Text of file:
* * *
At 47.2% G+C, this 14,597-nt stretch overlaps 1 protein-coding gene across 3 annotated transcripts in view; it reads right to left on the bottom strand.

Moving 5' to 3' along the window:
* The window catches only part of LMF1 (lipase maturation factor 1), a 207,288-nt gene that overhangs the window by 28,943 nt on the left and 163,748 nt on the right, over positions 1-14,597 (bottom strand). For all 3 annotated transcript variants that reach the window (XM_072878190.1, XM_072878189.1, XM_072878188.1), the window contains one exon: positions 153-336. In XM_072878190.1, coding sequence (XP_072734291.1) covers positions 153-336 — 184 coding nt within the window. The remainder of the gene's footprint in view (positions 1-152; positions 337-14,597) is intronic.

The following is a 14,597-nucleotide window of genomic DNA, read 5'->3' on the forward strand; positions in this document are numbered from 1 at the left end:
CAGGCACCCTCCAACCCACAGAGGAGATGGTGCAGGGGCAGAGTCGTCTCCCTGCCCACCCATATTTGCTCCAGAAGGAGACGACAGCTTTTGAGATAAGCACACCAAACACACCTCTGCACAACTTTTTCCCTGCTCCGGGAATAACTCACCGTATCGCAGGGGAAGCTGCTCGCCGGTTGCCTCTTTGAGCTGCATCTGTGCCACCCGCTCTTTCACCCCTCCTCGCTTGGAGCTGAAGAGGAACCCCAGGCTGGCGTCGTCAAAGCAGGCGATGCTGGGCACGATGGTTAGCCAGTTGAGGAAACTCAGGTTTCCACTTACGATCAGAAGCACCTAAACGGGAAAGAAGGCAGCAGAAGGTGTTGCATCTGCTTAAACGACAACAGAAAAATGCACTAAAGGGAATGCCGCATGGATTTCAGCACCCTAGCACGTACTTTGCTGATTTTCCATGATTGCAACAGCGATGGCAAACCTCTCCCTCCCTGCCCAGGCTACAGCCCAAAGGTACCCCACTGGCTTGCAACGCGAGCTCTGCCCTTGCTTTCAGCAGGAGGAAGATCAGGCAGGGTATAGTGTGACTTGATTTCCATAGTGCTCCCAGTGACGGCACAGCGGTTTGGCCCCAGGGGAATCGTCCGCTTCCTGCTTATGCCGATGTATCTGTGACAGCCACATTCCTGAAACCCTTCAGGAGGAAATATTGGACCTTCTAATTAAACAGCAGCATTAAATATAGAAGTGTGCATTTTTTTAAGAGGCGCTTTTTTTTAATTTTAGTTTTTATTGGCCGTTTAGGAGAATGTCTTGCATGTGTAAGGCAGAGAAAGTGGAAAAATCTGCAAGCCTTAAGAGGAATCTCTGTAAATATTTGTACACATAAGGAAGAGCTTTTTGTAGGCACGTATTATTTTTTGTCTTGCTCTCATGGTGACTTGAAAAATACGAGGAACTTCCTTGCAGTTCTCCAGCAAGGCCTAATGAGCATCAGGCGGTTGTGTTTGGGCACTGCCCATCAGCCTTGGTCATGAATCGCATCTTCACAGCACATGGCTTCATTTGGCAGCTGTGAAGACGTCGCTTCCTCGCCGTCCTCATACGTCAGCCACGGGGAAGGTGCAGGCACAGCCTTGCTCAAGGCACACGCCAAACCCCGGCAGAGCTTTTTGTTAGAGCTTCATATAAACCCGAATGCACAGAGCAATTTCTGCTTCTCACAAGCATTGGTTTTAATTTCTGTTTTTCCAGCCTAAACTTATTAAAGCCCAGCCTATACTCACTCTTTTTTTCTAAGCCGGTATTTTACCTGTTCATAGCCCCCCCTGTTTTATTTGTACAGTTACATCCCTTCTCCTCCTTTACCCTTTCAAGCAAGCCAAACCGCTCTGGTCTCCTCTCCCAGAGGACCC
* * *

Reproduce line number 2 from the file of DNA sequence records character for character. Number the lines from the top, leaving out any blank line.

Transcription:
Moving 5' to 3' along the window: